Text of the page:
Mike Trout

Alden Gonzalez explains why no Mike Trout extension is forthcoming


Many have assumed that the Angels will try to work out a long-term deal with Mike Trout this winter before the price tag becomes even more overwhelming, but there’s a very good reason that won’t be happening. And it has a lot to do with that hideous Vernon Wells deal still taking a toll. The Angels are just too close to the luxury-tax threshold to commit big bucks to Trout at the moment.

MLB.com’s Alden Gonzalez lays it all out in his blog entry:

Well, let’s say the Angels sign him to a 10-year, $300 million deal (that’s just a number I’m throwing out, basically because it’s easy to divide — and perhaps because I’m thinking of Robinson Cano). Even if in that contract, Trout is making only $1 million in 2014, the figure for the CBT [Competitive Balance Tax] payroll would be the AAV [Average Annual Value] of that: $30 million.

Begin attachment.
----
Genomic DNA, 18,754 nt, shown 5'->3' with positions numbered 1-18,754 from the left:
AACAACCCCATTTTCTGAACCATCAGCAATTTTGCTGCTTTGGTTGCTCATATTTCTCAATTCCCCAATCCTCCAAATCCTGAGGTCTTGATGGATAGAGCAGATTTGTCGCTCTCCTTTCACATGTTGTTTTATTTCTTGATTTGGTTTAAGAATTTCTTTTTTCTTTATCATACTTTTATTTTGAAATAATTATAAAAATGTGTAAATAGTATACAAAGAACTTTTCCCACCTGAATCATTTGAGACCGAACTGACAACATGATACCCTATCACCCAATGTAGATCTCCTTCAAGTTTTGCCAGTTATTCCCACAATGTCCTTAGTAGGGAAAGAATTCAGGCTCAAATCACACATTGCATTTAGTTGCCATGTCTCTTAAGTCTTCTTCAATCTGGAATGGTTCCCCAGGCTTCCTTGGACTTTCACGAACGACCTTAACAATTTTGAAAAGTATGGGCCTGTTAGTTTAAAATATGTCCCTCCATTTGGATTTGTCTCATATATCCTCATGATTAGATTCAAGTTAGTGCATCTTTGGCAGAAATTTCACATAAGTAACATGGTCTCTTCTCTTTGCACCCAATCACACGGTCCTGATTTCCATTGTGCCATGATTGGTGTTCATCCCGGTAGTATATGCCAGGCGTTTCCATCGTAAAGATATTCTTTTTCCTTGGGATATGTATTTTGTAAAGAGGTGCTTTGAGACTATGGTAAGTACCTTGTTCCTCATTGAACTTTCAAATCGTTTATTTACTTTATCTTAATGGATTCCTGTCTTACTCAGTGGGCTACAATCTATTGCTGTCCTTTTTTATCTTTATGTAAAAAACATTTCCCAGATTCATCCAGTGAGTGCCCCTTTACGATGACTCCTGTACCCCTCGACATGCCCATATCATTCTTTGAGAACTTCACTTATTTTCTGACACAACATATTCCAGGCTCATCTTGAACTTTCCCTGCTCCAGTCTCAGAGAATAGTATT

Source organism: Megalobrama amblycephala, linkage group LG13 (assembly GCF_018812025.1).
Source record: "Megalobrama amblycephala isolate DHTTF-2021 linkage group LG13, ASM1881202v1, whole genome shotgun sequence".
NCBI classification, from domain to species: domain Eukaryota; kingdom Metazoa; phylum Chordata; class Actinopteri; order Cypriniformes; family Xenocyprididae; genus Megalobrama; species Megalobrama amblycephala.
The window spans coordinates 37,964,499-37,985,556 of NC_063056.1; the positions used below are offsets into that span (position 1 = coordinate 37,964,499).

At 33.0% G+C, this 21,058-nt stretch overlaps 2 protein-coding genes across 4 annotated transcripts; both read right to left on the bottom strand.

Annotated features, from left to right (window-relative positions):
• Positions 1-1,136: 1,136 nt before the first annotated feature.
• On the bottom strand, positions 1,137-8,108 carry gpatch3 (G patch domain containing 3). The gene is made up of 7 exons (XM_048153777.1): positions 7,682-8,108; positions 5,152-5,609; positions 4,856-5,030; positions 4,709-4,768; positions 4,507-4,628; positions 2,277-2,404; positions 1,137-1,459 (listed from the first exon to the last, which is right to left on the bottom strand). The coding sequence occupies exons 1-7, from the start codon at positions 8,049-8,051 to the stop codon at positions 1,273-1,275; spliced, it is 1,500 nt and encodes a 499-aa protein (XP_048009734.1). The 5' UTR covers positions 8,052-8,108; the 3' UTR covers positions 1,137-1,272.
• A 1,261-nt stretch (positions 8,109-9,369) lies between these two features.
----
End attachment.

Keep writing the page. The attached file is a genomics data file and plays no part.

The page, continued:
It matters nothing what Trout makes next year if he signs a long-term deal; it’s his average salary that counts. And since the Angels already have Albert Pujols, Josh Hamilton, Wells, Jered Weaver and C.J. Wilson combining for annual salaries of $100 million, with many more mid-range players also under contract, they can’t give Trout the kind of contract he deserves and stay under the luxury tax at $189 million.

(Yes, Wells still factors in to the tune of $18 million next year. Under the deal the Angels worked out with the Yankees this spring, the Halos got some relief from his 2013 salary, but they’re taking on nearly all of that responsibility for 2014, largely because the Yankees wanted to get under the luxury tax next year.)